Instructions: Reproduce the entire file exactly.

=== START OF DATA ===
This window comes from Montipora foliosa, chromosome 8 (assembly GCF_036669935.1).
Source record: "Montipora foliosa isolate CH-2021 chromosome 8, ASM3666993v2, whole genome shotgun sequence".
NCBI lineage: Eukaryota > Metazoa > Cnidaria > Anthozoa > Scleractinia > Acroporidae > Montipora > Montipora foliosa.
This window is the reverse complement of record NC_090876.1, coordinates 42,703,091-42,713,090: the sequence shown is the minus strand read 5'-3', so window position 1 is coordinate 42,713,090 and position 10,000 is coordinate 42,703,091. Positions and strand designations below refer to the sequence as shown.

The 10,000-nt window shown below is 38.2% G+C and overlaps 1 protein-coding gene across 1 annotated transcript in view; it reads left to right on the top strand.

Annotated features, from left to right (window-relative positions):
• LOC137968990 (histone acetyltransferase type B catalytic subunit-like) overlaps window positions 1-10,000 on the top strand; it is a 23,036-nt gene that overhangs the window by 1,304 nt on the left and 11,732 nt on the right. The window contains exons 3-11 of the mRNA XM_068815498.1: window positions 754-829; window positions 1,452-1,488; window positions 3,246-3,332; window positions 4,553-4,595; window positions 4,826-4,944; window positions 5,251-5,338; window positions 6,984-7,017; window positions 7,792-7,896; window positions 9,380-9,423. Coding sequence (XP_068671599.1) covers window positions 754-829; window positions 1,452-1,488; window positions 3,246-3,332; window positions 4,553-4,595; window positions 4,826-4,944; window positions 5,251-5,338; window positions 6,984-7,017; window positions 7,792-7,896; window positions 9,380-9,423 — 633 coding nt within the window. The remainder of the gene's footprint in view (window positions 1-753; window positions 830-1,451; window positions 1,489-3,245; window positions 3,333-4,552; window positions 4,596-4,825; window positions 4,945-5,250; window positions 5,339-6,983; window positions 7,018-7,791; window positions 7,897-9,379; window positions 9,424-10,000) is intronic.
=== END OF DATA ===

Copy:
This window comes from Montipora foliosa, chromosome 8 (assembly GCF_036669935.1).
Source record: "Montipora foliosa isolate CH-2021 chromosome 8, ASM3666993v2, whole genome shotgun sequence".
NCBI lineage: Eukaryota > Metazoa > Cnidaria > Anthozoa > Scleractinia > Acroporidae > Montipora > Montipora foliosa.
This window is the reverse complement of record NC_090876.1, coordinates 42,703,091-42,713,090: the sequence shown is the minus strand read 5'-3', so window position 1 is coordinate 42,713,090 and position 10,000 is coordinate 42,703,091. Positions and strand designations below refer to the sequence as shown.

The 10,000-nt window shown below is 38.2% G+C and overlaps 1 protein-coding gene across 1 annotated transcript in view; it reads left to right on the top strand.

Annotated features, from left to right (window-relative positions):
• LOC137968990 (histone acetyltransferase type B catalytic subunit-like) overlaps window positions 1-10,000 on the top strand; it is a 23,036-nt gene that overhangs the window by 1,304 nt on the left and 11,732 nt on the right. The window contains exons 3-11 of the mRNA XM_068815498.1: window positions 754-829; window positions 1,452-1,488; window positions 3,246-3,332; window positions 4,553-4,595; window positions 4,826-4,944; window positions 5,251-5,338; window positions 6,984-7,017; window positions 7,792-7,896; window positions 9,380-9,423. Coding sequence (XP_068671599.1) covers window positions 754-829; window positions 1,452-1,488; window positions 3,246-3,332; window positions 4,553-4,595; window positions 4,826-4,944; window positions 5,251-5,338; window positions 6,984-7,017; window positions 7,792-7,896; window positions 9,380-9,423 — 633 coding nt within the window. The remainder of the gene's footprint in view (window positions 1-753; window positions 830-1,451; window positions 1,489-3,245; window positions 3,333-4,552; window positions 4,596-4,825; window positions 4,945-5,250; window positions 5,339-6,983; window positions 7,018-7,791; window positions 7,897-9,379; window positions 9,424-10,000) is intronic.